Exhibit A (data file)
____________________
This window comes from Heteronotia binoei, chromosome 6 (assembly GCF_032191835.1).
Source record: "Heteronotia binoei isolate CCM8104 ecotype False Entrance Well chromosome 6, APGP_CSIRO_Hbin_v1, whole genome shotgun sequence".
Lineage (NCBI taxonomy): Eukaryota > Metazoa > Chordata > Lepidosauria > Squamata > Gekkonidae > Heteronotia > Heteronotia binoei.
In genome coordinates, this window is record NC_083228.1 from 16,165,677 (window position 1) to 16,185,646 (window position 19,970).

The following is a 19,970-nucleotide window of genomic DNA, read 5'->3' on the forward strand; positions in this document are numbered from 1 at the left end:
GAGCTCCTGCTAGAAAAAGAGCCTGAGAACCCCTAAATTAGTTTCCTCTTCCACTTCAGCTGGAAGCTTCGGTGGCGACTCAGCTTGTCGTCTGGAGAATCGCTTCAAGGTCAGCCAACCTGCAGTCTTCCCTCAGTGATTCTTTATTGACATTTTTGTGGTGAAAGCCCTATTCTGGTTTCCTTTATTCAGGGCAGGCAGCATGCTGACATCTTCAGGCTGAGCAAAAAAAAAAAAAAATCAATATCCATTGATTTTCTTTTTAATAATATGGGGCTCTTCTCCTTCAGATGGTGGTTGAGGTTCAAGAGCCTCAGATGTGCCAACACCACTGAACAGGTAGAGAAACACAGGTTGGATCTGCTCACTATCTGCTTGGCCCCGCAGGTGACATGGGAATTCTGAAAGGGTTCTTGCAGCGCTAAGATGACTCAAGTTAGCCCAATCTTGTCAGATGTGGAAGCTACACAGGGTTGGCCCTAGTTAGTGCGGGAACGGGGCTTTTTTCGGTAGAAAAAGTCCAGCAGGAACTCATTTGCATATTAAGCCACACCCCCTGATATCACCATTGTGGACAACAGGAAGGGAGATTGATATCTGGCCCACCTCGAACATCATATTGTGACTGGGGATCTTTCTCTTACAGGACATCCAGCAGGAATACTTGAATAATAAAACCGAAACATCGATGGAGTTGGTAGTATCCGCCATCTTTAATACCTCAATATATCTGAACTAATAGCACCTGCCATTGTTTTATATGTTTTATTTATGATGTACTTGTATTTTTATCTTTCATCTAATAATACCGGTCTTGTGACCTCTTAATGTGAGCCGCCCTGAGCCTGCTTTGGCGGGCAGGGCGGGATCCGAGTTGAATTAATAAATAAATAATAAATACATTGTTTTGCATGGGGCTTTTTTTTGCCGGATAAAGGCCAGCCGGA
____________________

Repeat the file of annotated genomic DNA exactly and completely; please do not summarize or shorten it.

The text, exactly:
This window comes from Heteronotia binoei, chromosome 6 (assembly GCF_032191835.1).
Source record: "Heteronotia binoei isolate CCM8104 ecotype False Entrance Well chromosome 6, APGP_CSIRO_Hbin_v1, whole genome shotgun sequence".
Lineage (NCBI taxonomy): Eukaryota > Metazoa > Chordata > Lepidosauria > Squamata > Gekkonidae > Heteronotia > Heteronotia binoei.
In genome coordinates, this window is record NC_083228.1 from 16,165,677 (window position 1) to 16,185,646 (window position 19,970).

The following is a 19,970-nucleotide window of genomic DNA, read 5'->3' on the forward strand; positions in this document are numbered from 1 at the left end:
GAGCTCCTGCTAGAAAAAGAGCCTGAGAACCCCTAAATTAGTTTCCTCTTCCACTTCAGCTGGAAGCTTCGGTGGCGACTCAGCTTGTCGTCTGGAGAATCGCTTCAAGGTCAGCCAACCTGCAGTCTTCCCTCAGTGATTCTTTATTGACATTTTTGTGGTGAAAGCCCTATTCTGGTTTCCTTTATTCAGGGCAGGCAGCATGCTGACATCTTCAGGCTGAGCAAAAAAAAAAAAAAATCAATATCCATTGATTTTCTTTTTAATAATATGGGGCTCTTCTCCTTCAGATGGTGGTTGAGGTTCAAGAGCCTCAGATGTGCCAACACCACTGAACAGGTAGAGAAACACAGGTTGGATCTGCTCACTATCTGCTTGGCCCCGCAGGTGACATGGGAATTCTGAAAGGGTTCTTGCAGCGCTAAGATGACTCAAGTTAGCCCAATCTTGTCAGATGTGGAAGCTACACAGGGTTGGCCCTAGTTAGTGCGGGAACGGGGCTTTTTTCGGTAGAAAAAGTCCAGCAGGAACTCATTTGCATATTAAGCCACACCCCCTGATATCACCATTGTGGACAACAGGAAGGGAGATTGATATCTGGCCCACCTCGAACATCATATTGTGACTGGGGATCTTTCTCTTACAGGACATCCAGCAGGAATACTTGAATAATAAAACCGAAACATCGATGGAGTTGGTAGTATCCGCCATCTTTAATACCTCAATATATCTGAACTAATAGCACCTGCCATTGTTTTATATGTTTTATTTATGATGTACTTGTATTTTTATCTTTCATCTAATAATACCGGTCTTGTGACCTCTTAATGTGAGCCGCCCTGAGCCTGCTTTGGCGGGCAGGGCGGGATCCGAGTTGAATTAATAAATAAATAATAAATACATTGTTTTGCATGGGGCTTTTTTTTGCCGGATAAAGGCCAGCCGGA